Mast cell hyperactivity underpins the development of oxygen-induced retinopathy
April 2, 2018
Professor Hiroshi Matsuda (Division of Animal Life Science, Institute of Agriculture, Tokyo University of Agriculture and Technology) and his research group have clarified the complete mechanism of the pathogenesis of murine oxygen-induced retinopaty, a model for retinopathy of prematurity that has not been known so far. In addition, they detected a high level of the pathogenic factor in perpheral blood of the babies with retinopathy of prematurity. Based on these results, it is expected that the early diagnosis method of this disease and the novel prevention method and therapy will be developed in the future. This research was publised on October 10 in the Journal of Clinical Investigation.
The eye provides a window into the process of vascularization in both health and disease. Ocular neovascularization is the leading cause of blindness in adults, for instance in age-related macular degeneration and diabetic retinopathy. In infants and children, retinopathy of prematurity (ROP) is also a leading cause of blindness, induced by oxygen-dependent retinal vascular injury and occlusion, and in severe cases subsequent neovascularization with a risk of retinal scarring and detachment. ROP only develops in preterm infants, particularly those at the extremes of survival and thus provides an insight at the interface between normal and abnormal vascular development. Excessive oxygen therapy given to extremely preterm infants is the key risk factor for ROP. It results in vascular occlusion and subsequent reactive neovascularization mediated by VEGF, which can be partly offset using anti-VEGF monoclonal therapy. However, some ROP patients still end up with visual impairment, even after treatment. The precise mechanism by which aberrations in infant’s oxygen tension triggers neovascularization is currently unclear.
Although mast cells are classically thought of as protecting the host against helminth infections and inducing allergic diseases, recent studies have revealed their additional role in neovascularization, which is critical for tissue remodeling, chronic inflammation, and carcinogenesis. Here we demonstrate that mast cells are essential for sprouting angiogenesis in oxygen-induced retinopathy (OIR). Mouse strains lacking mast cells did not develop retinal neovascularization. OIR could be induced in these mice by infusion of mast cells or by injection of mast cell tryptase (MCT). Relative hypoxia stimulated degranulation of mast cells via transient receptor potential ankyrin 1. Subsequent surges in MCT induced the production of monocyte chemotactic protein-1 (MCP-1) and angiogenic factors by retinal endothelial cells leading to sprouting angiogenesis. Mast cell stabilizers, as well as specific tryptase and MCP-1 inhibitors prevented the development of OIR in wild type mice (Fig. 1). To demonstrate the relevance of these findings in humans, we also showed that preterm infants developing retinopathy of prematurity have significantly higher plasma MCT levels than age-matched controls.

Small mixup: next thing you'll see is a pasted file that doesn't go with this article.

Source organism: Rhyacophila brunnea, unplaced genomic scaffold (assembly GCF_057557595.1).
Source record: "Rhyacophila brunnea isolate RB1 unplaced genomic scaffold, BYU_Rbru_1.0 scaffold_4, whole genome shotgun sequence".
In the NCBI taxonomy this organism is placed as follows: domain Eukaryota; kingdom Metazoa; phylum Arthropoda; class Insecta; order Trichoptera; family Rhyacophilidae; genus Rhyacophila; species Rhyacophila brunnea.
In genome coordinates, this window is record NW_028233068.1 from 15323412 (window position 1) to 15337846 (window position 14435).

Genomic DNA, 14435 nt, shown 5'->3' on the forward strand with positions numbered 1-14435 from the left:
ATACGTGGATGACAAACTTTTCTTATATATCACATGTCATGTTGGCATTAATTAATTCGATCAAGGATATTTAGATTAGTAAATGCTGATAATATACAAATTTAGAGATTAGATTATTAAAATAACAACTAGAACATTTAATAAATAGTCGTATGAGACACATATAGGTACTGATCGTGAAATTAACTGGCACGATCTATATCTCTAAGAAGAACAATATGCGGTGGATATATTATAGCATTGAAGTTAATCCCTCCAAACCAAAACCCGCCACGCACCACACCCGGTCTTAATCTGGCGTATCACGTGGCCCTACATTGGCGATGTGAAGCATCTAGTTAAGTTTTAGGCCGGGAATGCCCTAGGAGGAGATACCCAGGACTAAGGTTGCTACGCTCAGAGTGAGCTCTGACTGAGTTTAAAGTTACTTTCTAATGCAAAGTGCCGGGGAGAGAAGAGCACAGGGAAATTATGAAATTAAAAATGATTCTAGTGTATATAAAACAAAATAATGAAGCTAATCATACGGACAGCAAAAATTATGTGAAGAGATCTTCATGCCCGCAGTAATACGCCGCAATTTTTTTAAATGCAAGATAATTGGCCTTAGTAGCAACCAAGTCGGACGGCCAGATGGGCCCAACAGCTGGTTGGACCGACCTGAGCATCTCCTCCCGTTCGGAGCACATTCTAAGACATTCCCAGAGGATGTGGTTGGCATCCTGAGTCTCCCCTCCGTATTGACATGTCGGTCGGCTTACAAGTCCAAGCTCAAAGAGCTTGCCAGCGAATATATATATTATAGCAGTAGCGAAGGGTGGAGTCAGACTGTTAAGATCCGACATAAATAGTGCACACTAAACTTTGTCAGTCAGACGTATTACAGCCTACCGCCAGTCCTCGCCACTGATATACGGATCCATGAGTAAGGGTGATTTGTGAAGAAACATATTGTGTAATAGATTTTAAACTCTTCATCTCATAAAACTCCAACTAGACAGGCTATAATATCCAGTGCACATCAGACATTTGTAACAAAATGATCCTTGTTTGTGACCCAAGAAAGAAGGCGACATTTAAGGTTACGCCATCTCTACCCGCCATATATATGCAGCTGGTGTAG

Our results suggest that therapies which suppress mast cell activity may have the potential for preventing eye diseases and subsequent blindness induced by neovascularization.
|Authors||K. Matsuda, N. Okamoto, M. Kondo, P.D. Arkwright, K. Karasawa, S. Ishizaka, S. Yokota, A. Matsuda, K. Jung, K. Oida, Y. Amagai, H. Jang, E. Noda, R. Kakinuma, K. Yasui, U. Kaku, Y. Mori, N. Onai, T. Ohteki, A. Tanaka, and H. Matsuda|
|Title||Mast cell hyperactivity underpins the development of oxygen-induced retinopathy|
|Journal||Journal of Clinical Investigation|
This work was supported by Grant-in-Aid for Scientific Research grants S #16H06383 (to H. Matsuda) and A #15H02478 (to A. Tanaka), provided by the Japan Society for the Promotion of Science.
TUAT research factors (English): http://www.rd.tuat.ac.jp/en/activities/factors/index.html
Researcher information (English)：Hiroshi Matsuda
Press release (Japanese): 未熟児網膜症の発病機構の全容を疾患モデルマウスを用いて解明 （PDF：361KB）
Professor, Division of Animal Life Science, Institute of Agriculture, Tokyo University of Agriculture and Technology